Mike’s bulls are sold nationwide, from Florida to Oregon, though he also sells some locally. The only animals sold at the sale barn are cows culled for infertility, health issues and old age. Since he is still rebuilding his herd after the 2012 drought, he retains most of his females, but sells about 25 percent of them at local registered sales.
Mike is one of those cattlemen who believes that being active in the cattle organizations is necessary for contributing to the strength and future of the industry. Therefore, he belongs to a number of organizations: Oklahoma Cattlemen’s Association, Ozark and Heart of America Beefmasters, Central States Beefmaster Breeders Association, Beefmaster Breeders United, Arkansas Beefmaster Breeders and Central Texas Beefmaster Breeders Association.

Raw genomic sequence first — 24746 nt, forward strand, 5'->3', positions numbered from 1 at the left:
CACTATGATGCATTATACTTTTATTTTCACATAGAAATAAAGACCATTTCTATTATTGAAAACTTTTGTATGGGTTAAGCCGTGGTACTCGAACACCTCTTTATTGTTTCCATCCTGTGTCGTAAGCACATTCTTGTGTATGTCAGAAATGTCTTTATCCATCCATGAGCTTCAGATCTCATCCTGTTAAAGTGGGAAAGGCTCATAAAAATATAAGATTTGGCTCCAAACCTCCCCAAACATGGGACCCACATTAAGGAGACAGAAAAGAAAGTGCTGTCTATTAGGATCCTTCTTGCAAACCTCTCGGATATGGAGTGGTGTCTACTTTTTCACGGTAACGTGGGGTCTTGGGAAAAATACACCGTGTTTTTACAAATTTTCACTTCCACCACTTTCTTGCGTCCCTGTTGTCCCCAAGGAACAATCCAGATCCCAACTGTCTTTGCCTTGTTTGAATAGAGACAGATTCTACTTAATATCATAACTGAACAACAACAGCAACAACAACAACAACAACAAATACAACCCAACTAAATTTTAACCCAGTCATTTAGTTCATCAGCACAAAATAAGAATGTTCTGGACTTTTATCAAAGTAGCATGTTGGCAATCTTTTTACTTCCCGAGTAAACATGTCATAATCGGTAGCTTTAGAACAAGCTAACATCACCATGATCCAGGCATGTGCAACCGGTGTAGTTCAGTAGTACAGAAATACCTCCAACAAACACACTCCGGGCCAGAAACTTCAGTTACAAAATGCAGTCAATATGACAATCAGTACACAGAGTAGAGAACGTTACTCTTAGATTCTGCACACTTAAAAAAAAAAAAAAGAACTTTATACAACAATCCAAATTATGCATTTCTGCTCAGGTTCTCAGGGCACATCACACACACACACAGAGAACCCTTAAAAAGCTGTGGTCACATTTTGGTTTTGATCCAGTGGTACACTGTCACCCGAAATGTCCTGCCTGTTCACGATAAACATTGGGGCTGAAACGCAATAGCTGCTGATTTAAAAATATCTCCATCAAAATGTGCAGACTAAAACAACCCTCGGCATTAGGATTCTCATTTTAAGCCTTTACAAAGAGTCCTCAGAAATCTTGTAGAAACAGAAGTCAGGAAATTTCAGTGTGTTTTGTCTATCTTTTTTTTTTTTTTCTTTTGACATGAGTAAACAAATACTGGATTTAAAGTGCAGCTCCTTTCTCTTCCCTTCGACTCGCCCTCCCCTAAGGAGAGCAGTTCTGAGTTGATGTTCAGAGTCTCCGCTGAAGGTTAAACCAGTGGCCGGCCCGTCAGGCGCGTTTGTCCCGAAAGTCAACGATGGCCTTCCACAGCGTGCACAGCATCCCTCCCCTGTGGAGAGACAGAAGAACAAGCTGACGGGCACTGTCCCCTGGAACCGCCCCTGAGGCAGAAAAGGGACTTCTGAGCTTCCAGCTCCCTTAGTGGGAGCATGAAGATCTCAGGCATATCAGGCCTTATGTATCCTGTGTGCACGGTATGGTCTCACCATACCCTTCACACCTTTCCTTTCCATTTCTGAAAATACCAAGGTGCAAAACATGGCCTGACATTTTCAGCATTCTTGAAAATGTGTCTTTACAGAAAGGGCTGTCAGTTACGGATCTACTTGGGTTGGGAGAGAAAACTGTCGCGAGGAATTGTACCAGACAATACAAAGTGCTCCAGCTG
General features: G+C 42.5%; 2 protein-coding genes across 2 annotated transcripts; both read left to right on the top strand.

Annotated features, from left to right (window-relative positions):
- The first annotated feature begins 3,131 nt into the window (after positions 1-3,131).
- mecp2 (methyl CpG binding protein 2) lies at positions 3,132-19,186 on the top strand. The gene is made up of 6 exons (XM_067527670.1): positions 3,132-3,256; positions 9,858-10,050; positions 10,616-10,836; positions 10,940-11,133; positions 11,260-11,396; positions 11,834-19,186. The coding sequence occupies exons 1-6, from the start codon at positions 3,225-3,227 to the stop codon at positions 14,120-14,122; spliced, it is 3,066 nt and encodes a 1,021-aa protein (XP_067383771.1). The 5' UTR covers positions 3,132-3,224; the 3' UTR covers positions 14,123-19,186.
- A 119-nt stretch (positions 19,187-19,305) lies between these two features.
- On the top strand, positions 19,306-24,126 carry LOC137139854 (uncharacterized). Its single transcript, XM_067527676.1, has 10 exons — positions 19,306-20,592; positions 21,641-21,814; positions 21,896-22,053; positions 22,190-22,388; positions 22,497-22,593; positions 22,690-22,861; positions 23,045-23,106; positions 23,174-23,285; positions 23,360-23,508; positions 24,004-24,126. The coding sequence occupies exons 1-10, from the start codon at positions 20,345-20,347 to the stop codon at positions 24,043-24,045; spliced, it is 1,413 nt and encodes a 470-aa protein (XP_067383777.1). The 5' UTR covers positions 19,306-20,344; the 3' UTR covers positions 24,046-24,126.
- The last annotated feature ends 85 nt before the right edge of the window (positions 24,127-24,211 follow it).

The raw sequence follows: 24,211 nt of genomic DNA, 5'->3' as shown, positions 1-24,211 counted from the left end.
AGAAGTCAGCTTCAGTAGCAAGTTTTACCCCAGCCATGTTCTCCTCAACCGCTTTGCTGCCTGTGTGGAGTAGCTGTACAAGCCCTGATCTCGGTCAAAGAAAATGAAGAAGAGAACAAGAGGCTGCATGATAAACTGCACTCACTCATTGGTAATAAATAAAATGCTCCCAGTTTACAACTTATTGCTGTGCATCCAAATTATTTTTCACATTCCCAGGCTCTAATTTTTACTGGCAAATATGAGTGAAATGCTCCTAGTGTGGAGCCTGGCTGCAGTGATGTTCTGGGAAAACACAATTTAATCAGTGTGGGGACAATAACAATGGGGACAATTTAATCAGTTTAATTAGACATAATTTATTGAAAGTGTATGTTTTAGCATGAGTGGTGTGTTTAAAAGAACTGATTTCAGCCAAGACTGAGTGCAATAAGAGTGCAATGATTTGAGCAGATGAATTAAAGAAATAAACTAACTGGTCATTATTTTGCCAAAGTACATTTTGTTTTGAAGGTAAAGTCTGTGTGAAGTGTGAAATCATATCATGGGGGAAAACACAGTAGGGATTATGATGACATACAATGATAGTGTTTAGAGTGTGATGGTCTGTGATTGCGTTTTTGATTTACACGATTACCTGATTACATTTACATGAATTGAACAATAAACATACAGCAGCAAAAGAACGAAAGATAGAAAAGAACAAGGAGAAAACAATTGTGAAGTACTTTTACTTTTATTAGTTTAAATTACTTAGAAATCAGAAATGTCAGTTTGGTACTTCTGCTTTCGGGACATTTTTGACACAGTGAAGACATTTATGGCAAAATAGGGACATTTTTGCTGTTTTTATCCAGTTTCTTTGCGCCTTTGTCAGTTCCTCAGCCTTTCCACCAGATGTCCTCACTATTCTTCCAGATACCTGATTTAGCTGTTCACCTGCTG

“I want to continue to increase the quality of my cattle and breed for what my customers will buy and can use for profitability and efficiency. If my customers make money, they will come back. That helps everyone,” Mike said.http://www.ozarksfn.com/2018/03/14/built-for-production/http://www.ozarksfn.com/wp-content/uploads/2018/03/Moss-1024x737.jpghttp://www.ozarksfn.com/wp-content/uploads/2018/03/Moss-150x150.jpgArkansas NeighborsNeighborsbeefmaster,Cattle,Mike Moss,Oklahoma,PeggsMike Moss has found Beefmaster cattle to be a good fit for his Oklahoma operation Mike Moss of the Peggs community in Oklahoma has remained an extremely busy and committed man his whole life, just like his parents. They are in their 80s and still have a commercial herd of...Terry RoppTerry Roppterrymerrill@hotmail.comAuthorOzarks Farm & Neighbor Newspaper